New York

Richard Smith

Feigen Gallery

Richard Smith is one of those artists on whom one stakes hopes; the artist who first made both the shaped surface and serial canvases work together must have other great things in mind. Unfortunately, such things aren’t manifested in his latest show at Feigen. What appears to be happening in these paintings is that the shaped surfaces are being made to carry into real space the gesture implied by painterly strokes on the surface. Thus in Rule of Thumb the arching suggested by a mass of dark strokes in a blue field is realized as the bottom edge of the canvas is brought up and forward, making the surface into a kind of fender form. This particular painting has a kind of dark, menacing aspect—the dark strokes really seem to be consuming the blue field—so that the space formed by the shaped canvas is forbidding. But that is the sort of pictorial effect that does not seem to be Smith’s interest in the other paintings, at least it isn’t made to work in them. He appears to be more interested in the conventionally inviolate space just in front of and at the periphery of a painting’s surface. The problem is, of course, that once the painting itself is made to enter that space, the space itself is displaced. Perhaps Smith is looking for a way to make paint or at least color exceed the painting without overwhelming it as a format. The current series of paintings haven’t done this, and what else they are doing is not at all clear.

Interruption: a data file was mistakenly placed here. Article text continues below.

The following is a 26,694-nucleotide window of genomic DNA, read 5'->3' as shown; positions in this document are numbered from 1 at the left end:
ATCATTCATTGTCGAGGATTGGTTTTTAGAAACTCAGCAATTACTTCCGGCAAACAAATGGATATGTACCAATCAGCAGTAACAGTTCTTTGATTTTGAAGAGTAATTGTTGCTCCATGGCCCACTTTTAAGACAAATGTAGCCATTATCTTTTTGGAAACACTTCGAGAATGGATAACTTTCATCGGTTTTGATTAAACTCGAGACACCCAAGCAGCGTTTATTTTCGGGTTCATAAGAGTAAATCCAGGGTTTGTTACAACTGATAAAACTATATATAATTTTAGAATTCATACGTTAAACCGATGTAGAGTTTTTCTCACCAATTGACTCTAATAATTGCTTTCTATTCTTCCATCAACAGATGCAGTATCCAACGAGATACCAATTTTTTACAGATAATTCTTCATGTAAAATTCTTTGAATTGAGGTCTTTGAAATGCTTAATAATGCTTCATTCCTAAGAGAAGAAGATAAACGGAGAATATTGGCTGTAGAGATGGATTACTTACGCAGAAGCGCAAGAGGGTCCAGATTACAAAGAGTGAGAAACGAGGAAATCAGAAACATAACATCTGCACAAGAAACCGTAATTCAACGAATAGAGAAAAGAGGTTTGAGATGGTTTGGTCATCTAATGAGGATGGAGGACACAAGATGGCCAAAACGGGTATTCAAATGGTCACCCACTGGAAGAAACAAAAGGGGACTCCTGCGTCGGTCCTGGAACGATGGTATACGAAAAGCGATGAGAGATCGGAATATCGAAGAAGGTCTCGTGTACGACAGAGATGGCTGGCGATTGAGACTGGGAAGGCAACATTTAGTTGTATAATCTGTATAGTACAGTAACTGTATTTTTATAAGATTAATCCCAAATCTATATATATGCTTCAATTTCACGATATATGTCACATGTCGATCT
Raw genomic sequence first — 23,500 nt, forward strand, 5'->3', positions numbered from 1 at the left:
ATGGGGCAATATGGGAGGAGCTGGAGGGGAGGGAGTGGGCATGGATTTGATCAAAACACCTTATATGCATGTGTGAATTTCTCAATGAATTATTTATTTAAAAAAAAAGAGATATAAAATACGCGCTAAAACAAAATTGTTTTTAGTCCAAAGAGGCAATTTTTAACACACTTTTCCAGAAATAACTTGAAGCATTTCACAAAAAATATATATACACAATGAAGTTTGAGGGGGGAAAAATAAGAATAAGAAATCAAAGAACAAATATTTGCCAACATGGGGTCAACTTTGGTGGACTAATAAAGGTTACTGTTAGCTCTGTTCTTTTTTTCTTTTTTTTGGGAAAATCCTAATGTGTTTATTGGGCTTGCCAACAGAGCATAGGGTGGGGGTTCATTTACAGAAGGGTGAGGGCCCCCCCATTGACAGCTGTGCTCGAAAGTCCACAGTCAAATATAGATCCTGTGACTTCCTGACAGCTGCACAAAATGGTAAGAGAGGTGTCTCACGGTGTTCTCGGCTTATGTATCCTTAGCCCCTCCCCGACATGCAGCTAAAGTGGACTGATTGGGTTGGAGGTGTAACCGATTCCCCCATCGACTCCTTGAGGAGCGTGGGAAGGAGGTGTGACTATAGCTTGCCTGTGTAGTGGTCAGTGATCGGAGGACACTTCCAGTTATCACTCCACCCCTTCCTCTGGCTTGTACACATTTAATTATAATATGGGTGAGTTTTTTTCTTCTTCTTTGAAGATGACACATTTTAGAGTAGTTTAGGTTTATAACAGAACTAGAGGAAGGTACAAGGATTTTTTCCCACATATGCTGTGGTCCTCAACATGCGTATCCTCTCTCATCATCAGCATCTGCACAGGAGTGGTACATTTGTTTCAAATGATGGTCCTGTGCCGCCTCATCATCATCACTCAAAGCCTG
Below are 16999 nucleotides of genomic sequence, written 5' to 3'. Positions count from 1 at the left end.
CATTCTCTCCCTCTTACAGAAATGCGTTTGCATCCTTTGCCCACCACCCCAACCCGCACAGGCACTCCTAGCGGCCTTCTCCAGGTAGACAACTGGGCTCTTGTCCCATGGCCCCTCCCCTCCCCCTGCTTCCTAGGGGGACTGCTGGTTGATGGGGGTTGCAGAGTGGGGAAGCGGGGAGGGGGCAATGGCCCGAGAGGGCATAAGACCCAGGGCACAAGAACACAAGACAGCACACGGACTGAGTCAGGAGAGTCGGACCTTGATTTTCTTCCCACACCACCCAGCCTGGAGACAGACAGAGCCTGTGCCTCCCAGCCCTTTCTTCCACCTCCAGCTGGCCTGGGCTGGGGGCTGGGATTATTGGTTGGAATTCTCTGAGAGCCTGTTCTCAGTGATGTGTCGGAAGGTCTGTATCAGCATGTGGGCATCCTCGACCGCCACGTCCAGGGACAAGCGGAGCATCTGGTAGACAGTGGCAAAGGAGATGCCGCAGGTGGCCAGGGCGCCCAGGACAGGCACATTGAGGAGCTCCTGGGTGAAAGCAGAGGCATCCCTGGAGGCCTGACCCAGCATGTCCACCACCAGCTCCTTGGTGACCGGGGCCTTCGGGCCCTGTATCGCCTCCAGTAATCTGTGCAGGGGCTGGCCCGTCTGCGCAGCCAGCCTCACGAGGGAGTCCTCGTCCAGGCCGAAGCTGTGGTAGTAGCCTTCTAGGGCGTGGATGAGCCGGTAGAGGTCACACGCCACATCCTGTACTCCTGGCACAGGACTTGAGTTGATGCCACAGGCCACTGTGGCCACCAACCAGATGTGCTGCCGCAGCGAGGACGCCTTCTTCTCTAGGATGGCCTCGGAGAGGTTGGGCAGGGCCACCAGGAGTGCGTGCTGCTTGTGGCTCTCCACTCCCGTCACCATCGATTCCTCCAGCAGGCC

Kenneth Baker